Q3 2012 Earnings Call
October 23, 2012 12:00 pm ET
Hamid R. Moghadam - Chairman of the Board, Co-Chief Executive Officer and Member of Executive Committee
Walter C. Rakowich - Co-Chief Executive Officer, Director and Chairman of Executive Committee
Thomas S. Olinger - Chief Financial Officer
Eugene F. Reilly - Chief Executive Officer of the Americas
Gary A. Anderson - Chief Executive Officer of Europe and Asia
Michael S. Curless - Chief Investment Officer and Chairman of Investment Committee
Brendan Maiorana - Wells Fargo Securities, LLC, Research Division
Chris Caton - Morgan Stanley, Research Division
Jeffrey Spector - BofA Merrill Lynch, Research Division
Michael Bilerman - Citigroup Inc, Research Division
Craig Mailman - KeyBanc Capital Markets Inc., Research Division
Steve Sakwa - ISI Group Inc., Research Division
David Toti - Cantor Fitzgerald & Co., Research Division
John Stewart - Green Street Advisors, Inc., Research Division
Ross T. Nussbaum - UBS Investment Bank, Research Division
John W. Guinee - Stifel, Nicolaus & Co., Inc., Research Division
Michael J. Salinsky - RBC Capital Markets, LLC, Research Division
Michael W. Mueller - JP Morgan Chase & Co, Research Division
James C. Feldman - BofA Merrill Lynch, Research Division
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Thank you, Sarah, and good morning, everyone. Welcome to our third quarter 2012 conference call. The supplemental document is available on our website at prologis.com under Investor Relations.
This morning, we will hear from Hamid Moghadam, Chairman and Co-CEO, who will comment on the macroeconomy and market condition; and then from Tom Olinger, CFO, who will cover results and guidance. Additionally, we are joined today by members of our executive team including Walt Rakowich; Gary Anderson; Mike Curless; Nancy Hemmenway; Guy Jaquier; Ed Nekritz; and Gene Reilly.
Before we begin our prepared remarks, I'd like to quickly state that this conference call will contain forward-looking statements under Federal securities laws. These statements are based on current expectations, estimates and projections about the market and the industry in which Prologis operates, as well as management's beliefs and assumptions. Forward-looking statements are not guarantees of performance, and actual operating results may be affected by a variety of factors. For a list of those factors, please refer to the forward-looking statement notice in our 10-K or SEC filings. I'd like also to state that our third quarter results press release and supplemental do contain financial measures such as FFO and EBITDA that are non-GAAP measures. And in accordance with Reg G, we have provided reconciliation to those measures.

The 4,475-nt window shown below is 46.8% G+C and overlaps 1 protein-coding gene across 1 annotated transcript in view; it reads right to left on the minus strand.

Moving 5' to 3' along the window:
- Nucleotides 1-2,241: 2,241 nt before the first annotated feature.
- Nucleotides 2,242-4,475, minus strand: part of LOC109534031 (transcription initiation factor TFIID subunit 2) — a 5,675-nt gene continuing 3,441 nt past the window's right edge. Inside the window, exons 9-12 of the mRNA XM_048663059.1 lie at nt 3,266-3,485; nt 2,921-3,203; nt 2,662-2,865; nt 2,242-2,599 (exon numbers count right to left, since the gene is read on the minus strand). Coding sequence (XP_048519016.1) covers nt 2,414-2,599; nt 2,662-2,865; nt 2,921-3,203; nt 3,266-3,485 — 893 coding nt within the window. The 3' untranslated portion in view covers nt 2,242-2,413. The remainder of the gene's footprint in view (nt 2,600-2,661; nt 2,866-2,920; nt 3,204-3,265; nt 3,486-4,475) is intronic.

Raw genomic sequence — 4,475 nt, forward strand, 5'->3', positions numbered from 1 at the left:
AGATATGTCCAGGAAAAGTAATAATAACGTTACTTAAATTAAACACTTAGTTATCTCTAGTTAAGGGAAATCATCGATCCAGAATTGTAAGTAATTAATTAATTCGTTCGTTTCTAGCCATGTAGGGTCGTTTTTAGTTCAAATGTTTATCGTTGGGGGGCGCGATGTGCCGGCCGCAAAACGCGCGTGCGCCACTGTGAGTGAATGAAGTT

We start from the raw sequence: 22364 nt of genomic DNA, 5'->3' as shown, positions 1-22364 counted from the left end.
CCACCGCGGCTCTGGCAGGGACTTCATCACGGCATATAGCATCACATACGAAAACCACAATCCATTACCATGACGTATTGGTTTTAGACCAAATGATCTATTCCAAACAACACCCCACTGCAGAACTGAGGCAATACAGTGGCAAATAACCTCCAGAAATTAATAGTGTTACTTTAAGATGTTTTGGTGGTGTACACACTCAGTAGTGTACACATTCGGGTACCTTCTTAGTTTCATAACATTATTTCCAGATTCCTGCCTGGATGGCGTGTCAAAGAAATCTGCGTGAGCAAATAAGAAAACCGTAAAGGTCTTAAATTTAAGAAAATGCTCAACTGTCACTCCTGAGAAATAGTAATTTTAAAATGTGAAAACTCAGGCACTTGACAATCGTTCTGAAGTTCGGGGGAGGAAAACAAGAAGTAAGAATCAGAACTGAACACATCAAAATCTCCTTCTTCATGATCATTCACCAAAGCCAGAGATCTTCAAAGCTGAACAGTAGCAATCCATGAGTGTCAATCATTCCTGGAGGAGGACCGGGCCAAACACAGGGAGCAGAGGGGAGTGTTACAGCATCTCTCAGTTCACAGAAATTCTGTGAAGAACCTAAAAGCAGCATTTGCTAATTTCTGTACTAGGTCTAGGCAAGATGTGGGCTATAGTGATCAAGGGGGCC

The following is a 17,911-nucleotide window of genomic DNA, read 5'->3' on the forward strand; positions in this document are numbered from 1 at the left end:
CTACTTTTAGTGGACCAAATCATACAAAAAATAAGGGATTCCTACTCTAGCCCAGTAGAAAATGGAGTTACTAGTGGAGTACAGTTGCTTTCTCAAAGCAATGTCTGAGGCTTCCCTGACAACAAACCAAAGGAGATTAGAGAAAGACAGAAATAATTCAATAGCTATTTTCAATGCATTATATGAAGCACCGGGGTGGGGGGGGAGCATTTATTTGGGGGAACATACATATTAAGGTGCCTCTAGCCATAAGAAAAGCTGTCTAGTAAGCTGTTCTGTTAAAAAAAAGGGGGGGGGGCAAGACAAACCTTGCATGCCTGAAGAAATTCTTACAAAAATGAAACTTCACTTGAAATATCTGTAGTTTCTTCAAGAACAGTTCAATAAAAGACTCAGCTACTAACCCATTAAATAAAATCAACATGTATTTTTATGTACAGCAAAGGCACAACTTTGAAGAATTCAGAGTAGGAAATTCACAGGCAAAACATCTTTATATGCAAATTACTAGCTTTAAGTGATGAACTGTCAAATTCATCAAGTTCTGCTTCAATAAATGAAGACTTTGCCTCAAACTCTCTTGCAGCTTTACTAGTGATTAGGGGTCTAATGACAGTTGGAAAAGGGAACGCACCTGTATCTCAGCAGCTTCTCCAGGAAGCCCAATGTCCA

[Operator Instructions] Hamid, will you please begin?
Hamid R. Moghadam
Thank you, Tracy. Good morning, everyone, and welcome to our third quarter call. Let me start by saying how pleased I am with our results, which are the strongest for our company since the start of the global financials crisis. We'll keep our prepared remarks brief, as you just heard from us last month at our investor forum. Our focus today will be on the macroeconomy, realtime market conditions and our operating results.
First, let me offer some observations at the economic indicators that most affect our business. Global trade volumes remain well above peak and the IMF forecast growth of over 3% for this year and 4.5% for 2013. Consumption is strong, with retail sales coming in at over 5.5% year-over-year and online sales growing 3x faster. Real inventories have increased with an annual rate of 3% this year.